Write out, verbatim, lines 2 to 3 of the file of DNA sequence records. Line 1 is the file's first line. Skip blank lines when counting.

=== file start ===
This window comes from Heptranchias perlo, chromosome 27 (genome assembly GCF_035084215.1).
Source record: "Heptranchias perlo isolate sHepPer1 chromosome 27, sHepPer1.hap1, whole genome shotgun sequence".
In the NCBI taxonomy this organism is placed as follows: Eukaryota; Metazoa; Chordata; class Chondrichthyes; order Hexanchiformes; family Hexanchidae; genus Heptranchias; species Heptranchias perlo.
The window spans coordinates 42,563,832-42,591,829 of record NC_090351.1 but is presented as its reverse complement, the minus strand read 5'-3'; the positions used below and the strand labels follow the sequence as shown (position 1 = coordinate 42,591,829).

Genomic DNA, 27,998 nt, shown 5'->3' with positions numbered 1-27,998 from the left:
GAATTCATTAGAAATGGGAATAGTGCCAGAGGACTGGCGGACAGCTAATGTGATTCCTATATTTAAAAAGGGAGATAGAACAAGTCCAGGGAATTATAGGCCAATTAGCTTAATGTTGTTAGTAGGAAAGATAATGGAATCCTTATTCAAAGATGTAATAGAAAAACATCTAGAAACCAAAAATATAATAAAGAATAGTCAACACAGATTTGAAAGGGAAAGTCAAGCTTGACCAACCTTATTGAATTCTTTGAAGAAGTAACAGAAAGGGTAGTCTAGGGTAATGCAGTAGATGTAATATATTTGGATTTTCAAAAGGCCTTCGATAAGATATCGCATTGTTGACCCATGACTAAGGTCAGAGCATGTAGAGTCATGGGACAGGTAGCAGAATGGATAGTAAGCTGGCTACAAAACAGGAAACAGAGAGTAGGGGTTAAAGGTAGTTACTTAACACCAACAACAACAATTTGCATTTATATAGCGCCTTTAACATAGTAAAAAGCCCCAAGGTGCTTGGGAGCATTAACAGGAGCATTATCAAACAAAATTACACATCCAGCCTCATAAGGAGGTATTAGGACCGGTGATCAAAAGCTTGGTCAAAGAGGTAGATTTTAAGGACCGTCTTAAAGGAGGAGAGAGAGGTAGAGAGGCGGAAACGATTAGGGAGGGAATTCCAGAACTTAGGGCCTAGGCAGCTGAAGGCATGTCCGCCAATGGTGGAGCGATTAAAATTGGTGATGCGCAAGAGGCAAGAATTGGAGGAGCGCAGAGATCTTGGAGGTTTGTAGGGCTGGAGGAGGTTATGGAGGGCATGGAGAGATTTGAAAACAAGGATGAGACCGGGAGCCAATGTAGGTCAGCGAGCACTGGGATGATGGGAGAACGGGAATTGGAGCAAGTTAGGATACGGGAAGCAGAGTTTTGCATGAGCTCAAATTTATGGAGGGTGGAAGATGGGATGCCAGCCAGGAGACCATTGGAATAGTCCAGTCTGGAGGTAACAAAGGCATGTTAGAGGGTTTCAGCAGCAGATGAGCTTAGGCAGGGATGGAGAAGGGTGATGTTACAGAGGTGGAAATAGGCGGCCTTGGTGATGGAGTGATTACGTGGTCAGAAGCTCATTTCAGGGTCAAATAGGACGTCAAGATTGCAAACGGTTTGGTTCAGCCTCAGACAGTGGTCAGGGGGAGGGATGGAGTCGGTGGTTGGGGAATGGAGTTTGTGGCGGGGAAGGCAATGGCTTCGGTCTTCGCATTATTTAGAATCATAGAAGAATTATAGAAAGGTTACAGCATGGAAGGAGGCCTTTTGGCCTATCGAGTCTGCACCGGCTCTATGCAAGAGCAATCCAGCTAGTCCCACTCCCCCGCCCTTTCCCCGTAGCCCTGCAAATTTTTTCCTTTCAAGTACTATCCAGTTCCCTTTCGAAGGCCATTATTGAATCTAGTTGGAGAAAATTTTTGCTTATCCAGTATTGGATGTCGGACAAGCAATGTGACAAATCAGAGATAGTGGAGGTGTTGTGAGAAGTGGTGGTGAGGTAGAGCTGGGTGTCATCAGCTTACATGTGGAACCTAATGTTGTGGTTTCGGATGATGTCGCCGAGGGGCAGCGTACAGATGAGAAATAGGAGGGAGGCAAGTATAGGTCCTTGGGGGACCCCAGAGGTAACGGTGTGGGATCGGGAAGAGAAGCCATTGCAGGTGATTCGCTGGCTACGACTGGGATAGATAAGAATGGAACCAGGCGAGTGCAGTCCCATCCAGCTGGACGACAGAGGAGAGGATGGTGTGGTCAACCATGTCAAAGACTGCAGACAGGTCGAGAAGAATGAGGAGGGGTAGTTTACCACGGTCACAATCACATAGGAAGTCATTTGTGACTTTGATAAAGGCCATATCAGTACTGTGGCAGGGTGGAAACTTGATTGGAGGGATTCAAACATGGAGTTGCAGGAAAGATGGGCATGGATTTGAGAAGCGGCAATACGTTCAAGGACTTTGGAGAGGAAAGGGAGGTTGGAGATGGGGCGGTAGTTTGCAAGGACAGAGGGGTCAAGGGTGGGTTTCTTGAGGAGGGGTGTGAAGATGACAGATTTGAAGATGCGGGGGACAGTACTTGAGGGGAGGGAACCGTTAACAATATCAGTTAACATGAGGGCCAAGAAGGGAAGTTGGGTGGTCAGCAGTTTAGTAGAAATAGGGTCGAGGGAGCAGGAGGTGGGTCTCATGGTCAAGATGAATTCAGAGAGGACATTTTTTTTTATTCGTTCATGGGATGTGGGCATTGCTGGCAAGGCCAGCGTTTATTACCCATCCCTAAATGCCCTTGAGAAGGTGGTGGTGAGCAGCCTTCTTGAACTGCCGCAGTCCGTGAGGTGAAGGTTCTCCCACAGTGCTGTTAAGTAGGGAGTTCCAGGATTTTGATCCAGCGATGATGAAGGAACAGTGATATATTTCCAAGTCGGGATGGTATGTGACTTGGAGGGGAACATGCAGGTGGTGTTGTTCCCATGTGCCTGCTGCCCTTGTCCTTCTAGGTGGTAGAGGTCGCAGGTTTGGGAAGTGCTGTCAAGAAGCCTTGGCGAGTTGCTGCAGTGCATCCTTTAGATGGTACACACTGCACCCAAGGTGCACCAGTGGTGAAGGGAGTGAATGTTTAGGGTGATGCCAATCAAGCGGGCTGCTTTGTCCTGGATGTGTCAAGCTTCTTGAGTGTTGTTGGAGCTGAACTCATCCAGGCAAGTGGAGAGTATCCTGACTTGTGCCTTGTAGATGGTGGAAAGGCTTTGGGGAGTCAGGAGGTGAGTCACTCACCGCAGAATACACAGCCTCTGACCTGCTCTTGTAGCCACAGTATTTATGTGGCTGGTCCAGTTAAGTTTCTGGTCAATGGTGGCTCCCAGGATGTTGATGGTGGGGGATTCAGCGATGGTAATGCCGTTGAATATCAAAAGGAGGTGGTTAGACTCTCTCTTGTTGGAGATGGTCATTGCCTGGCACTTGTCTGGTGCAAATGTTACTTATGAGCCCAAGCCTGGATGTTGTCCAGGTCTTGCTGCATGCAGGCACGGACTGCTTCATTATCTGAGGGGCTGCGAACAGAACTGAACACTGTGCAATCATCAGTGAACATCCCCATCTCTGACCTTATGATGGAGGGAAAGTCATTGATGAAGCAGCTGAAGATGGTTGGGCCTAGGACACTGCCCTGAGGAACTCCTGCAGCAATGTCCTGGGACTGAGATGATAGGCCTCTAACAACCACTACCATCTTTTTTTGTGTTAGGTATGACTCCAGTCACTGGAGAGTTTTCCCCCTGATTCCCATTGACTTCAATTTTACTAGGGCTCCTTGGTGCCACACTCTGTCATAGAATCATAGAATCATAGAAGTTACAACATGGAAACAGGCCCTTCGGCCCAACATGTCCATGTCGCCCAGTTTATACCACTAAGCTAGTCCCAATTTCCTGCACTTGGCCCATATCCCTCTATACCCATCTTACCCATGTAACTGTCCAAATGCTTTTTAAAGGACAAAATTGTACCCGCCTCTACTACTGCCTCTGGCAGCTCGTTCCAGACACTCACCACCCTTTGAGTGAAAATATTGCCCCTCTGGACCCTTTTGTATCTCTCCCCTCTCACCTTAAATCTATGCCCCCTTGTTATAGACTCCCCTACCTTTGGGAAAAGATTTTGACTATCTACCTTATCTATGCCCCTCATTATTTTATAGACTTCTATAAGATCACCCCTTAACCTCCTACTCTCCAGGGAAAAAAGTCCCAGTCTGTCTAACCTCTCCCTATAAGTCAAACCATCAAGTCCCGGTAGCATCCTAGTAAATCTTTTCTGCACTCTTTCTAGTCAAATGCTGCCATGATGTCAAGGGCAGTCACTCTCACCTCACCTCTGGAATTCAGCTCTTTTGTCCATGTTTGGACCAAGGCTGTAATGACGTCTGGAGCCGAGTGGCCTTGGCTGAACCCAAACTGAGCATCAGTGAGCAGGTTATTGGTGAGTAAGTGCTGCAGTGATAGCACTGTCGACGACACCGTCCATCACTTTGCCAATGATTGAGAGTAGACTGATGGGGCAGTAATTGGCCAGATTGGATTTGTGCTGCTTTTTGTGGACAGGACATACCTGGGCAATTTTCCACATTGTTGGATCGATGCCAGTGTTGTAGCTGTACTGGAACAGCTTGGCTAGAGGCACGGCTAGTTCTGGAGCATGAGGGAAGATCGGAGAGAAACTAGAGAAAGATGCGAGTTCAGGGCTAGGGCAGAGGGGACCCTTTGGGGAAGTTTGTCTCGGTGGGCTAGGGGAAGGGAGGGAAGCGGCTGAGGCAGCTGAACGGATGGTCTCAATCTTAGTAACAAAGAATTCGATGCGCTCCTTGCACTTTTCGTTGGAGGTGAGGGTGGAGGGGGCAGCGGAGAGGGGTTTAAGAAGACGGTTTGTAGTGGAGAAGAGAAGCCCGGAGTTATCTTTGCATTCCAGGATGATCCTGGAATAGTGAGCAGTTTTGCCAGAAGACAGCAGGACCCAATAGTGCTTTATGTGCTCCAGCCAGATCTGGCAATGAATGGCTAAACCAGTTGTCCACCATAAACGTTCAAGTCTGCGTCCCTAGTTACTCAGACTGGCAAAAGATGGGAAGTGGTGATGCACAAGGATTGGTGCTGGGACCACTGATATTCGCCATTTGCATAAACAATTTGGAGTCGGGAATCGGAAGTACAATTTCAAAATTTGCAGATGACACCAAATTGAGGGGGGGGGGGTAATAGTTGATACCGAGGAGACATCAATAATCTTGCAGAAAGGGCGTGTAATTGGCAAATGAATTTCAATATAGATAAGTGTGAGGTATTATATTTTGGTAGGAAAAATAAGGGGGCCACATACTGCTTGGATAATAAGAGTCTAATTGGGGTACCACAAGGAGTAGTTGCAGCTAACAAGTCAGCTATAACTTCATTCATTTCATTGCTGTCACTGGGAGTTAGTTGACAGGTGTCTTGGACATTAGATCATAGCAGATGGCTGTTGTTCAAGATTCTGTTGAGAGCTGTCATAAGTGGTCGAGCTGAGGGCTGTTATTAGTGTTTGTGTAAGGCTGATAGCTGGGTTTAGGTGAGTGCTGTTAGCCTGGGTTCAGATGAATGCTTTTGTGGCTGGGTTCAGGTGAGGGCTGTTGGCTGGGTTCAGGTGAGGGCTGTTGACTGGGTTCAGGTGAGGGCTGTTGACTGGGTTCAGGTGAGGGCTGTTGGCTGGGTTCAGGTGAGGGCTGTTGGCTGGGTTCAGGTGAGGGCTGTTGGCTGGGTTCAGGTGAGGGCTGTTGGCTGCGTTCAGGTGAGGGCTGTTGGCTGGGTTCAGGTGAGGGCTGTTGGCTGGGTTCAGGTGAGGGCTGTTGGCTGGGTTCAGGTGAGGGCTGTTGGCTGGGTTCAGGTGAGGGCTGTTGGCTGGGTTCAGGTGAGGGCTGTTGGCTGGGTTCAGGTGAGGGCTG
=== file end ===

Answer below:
Source record: "Heptranchias perlo isolate sHepPer1 chromosome 27, sHepPer1.hap1, whole genome shotgun sequence".
In the NCBI taxonomy this organism is placed as follows: Eukaryota; Metazoa; Chordata; class Chondrichthyes; order Hexanchiformes; family Hexanchidae; genus Heptranchias; species Heptranchias perlo.